An Introduction to (History of) the Khabouris Manuscript
Reverend Deaconess Nancy Witt, PT, MSW, MSJ
With Abbott Gerrit Crawford, PhD, MSJ Western-Rite Syrian Orthodox Church in America
Enlightenment From The Aramaic – currently published work from the Khabouris
Click to read the UPDATED INTRODUCTION TO ENLIGHTENMENT
The Khabouris (also spelled Khaburis) Codex is a copy of the oldest known Eastern Canon of the New Testament in its native, and the original language of the Scriptures, Aramaic. The physical manuscript has been carbon-dated at approximately 1000 AD plus or minus 50 years. The colophon bears the seal and signature of the Bishop at the Church at Nineveh, then capital of the Assyrian Empire located today in the present-day Iraqi city of Mosul. According to colophon it is a copy of a text from approximately 164 AD (internally documented as 100 years after the great persecution of the Christians by Nero, in 65AD). It was scribed on lamb parchment and hand bound between olive wood covers adorned with gold clasps, hinges and corner-brackets. The scribe would have been in ancient Nineveh (present-day Mosul, Iraq), according to the Colophon signed by a Bishop of the Church at Nineveh. Of particular interest, is the fact that the Khabouris is written entirely in Aramaic, the tongue of Y’Shua, otherwise popularly known as Jesus, the Nazarite.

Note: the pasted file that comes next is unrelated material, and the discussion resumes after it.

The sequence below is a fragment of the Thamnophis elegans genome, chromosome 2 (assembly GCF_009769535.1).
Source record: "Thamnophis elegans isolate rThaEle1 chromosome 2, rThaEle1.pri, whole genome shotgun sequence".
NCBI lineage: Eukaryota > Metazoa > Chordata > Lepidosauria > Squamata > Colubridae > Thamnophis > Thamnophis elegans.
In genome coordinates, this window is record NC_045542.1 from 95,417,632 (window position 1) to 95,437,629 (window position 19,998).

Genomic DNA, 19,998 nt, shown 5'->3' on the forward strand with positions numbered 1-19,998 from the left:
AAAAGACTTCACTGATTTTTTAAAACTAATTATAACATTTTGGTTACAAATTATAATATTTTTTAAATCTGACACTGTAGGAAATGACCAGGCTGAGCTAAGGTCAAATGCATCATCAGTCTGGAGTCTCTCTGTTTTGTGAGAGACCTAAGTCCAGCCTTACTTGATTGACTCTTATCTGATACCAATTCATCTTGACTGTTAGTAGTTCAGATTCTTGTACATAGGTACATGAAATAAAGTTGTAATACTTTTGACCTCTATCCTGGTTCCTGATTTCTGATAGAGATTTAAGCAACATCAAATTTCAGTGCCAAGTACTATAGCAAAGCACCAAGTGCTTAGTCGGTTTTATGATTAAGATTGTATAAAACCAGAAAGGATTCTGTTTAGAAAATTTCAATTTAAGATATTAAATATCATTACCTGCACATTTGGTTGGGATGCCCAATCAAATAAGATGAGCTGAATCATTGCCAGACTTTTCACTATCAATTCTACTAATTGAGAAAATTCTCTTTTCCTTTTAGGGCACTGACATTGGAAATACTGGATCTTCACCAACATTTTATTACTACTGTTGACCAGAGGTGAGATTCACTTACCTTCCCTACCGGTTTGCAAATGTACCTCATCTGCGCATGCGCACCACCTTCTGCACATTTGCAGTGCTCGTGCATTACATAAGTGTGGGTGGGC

The original second century manuscript, as well as the Khabouris, were scribed in the ancient Estrangelo script. The script which was developed at the School of Edessa (100AD) in order to record the Teachings of Y’Shua. The word, Estrangelo, actually means “to write the Revealed Message.” Prior to this script, as in the older Syriac and Hebrew writings, ancient Aramaic used only consonants as a form of shorthand. This became a challenge for the early Christians, as the Word spread out from its origin in time and place. To preserve accuracy in comprehension of the message, the writings needed to clearly represent the pronunciation of the vowels in each word. So, in Estrangelo, vowel points were added to clarify the pronunciations, and meanings. It appears that Estrangelo was the first such Semitic writing to include these vowel points. Translations of the New Testament into Greek, then Latin, then Middle English, and then Modern English progressively lost more and more of the nuances of the Aramaic. Until this past century, those Western languages/cultures could not express certain concepts core to the Aramaic understandings of the mind. With the translation of this manuscript using these re-discovered understandings, entire concepts that seemed, at times, baffling, become crystal clear. The message in Y’Shua’s Teachings becomes even more logical, and ever more centered around the concepts of Love and Forgiveness.